The engine enhancements consist of a longer view into the distance and nicer textures on the other vehicles, but to use an old adage, if it ain't broke.. don't fix it! Sadly the multiplayer problems are also still inherent, with lag occurring even over a local area network, so playing on the Internet is still a joke. As has been shown in the past by games like GTA, enormous real-time worlds like this can be hard to sustain without enormous amounts of data passing between the computers involved, but there has to be a way of making this work somehow. Often computer cars and player cars appear in the wrong place, and there are other little inconsistencies between where things seem to be on one machine and where they are on another. Unfortunately there's little to be done about this, and I dare say it will make multiplayer intolerable for people used to a steady, smooth gaming experience. The engine isn't the only area that could use some work; the audio accompaniment is downright unpleasant at times as well. The sound effects are as they were before, but unlike our crazy Chicago commentator from the original, Midtown 2's clichéd group of wannabes are ambiguous to say the least. Stateside you get a hippy and a gangster and Londoners can look forward to a Scot and a thug.. there's a lot more in-game commentary than before, but I would have thought local radio personalities would have made better choices. What we have are just loose associations.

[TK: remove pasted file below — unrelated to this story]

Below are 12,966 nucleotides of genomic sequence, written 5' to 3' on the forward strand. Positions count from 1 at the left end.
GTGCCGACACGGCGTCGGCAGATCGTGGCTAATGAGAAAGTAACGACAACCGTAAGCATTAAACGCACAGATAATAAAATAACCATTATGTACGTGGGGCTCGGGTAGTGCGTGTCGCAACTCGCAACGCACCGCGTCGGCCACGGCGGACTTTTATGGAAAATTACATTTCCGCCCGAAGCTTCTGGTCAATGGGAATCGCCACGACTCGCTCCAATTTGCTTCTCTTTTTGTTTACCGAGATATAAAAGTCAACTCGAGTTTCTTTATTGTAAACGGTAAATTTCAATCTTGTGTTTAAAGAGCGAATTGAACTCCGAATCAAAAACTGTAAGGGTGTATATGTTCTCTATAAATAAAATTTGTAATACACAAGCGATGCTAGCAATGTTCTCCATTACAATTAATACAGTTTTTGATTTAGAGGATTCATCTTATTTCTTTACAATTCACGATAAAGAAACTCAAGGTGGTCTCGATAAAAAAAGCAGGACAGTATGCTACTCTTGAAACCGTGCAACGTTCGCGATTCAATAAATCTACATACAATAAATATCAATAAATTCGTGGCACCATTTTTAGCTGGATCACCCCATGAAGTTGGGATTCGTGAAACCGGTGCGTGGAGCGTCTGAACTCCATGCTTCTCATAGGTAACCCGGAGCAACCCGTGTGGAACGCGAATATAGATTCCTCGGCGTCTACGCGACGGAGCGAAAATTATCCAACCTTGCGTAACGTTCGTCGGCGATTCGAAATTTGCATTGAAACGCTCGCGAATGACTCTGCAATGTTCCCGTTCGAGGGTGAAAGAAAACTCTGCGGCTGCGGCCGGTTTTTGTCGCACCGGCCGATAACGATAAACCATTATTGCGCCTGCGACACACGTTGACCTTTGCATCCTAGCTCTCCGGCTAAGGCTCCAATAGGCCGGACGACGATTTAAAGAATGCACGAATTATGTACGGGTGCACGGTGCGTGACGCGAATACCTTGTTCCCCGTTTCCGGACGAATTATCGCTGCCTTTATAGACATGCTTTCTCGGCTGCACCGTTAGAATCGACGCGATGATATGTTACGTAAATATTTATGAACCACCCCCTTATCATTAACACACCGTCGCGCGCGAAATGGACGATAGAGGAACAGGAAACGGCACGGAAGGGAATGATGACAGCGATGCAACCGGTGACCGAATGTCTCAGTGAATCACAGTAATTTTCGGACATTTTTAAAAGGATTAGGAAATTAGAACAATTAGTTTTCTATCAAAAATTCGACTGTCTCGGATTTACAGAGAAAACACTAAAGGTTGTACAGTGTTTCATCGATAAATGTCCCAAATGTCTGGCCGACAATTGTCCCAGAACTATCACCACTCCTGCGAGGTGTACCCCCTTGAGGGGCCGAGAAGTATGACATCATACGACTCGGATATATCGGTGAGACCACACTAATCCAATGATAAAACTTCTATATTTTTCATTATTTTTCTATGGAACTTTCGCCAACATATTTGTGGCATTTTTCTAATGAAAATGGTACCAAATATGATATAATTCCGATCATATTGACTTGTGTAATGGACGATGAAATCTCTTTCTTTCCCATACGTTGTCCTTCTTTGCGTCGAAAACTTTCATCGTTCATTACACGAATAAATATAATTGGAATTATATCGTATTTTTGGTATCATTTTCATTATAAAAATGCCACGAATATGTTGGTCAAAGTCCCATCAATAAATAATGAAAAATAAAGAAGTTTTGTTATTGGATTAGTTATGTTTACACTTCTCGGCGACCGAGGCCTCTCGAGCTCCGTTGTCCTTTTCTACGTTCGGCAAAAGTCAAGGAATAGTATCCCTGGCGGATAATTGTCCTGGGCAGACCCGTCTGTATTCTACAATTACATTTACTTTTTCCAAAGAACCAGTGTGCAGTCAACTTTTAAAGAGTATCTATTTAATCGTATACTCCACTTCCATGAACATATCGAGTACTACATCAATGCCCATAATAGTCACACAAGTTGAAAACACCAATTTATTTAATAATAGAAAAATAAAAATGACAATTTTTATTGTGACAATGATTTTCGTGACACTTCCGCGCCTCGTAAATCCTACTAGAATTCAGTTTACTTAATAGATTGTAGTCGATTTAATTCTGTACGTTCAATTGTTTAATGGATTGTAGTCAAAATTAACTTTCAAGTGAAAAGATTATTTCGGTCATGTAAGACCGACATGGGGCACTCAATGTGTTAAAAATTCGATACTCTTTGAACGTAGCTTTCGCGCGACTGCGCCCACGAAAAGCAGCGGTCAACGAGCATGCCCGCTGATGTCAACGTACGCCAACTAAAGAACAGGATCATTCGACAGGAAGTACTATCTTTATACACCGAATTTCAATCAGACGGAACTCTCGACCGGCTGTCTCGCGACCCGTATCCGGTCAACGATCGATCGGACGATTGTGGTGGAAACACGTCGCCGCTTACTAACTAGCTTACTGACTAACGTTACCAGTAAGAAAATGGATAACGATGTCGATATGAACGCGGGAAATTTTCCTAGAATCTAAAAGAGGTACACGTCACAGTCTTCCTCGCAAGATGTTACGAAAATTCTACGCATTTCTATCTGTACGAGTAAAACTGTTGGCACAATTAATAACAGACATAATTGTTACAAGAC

Fundamentally, one of Midtown Madness 2's biggest faults is that it lacks a coherent structure. There's nothing to tie it all together. You race therefore you are? Had we seen a properly structured single player game instead of unrelated tasks held together under the banner of "separate" modes, it might have been easier to recommend this to owners of the original. The London Cabbie Academy might have been a good idea (if a rather despairing one), but it's not even put to any real use. On the whole you play Midtown Madness 2 and you always have something new and varied to do, but eventually you grow tired of the pick-a-door tasks and lose interest. Don't get me wrong; it's an enjoyable, exciting and occasionally emotional piece of software (evidence: my cracked keyboard), but it could have done with something to meld it all together into a whole. That said, there's nothing quite as entertaining as smashing headlong into police car and watching it roll over and over before ploughing into something else. The challenge, variety and intensity is there, and that's what most people will remember.
It looks good, feels good, plays good and has enough to keep you occupied for a good long while. Midtown Madness 2 is one of those games that needs to be played. It's not without its gripes - it locked up on me several times during our brief relationship, and I'm not a big fan of its commentary, but once it has you in its grip it won't let you go until you've utterly exhausted it, and vice versa, and that should be enough for anyone.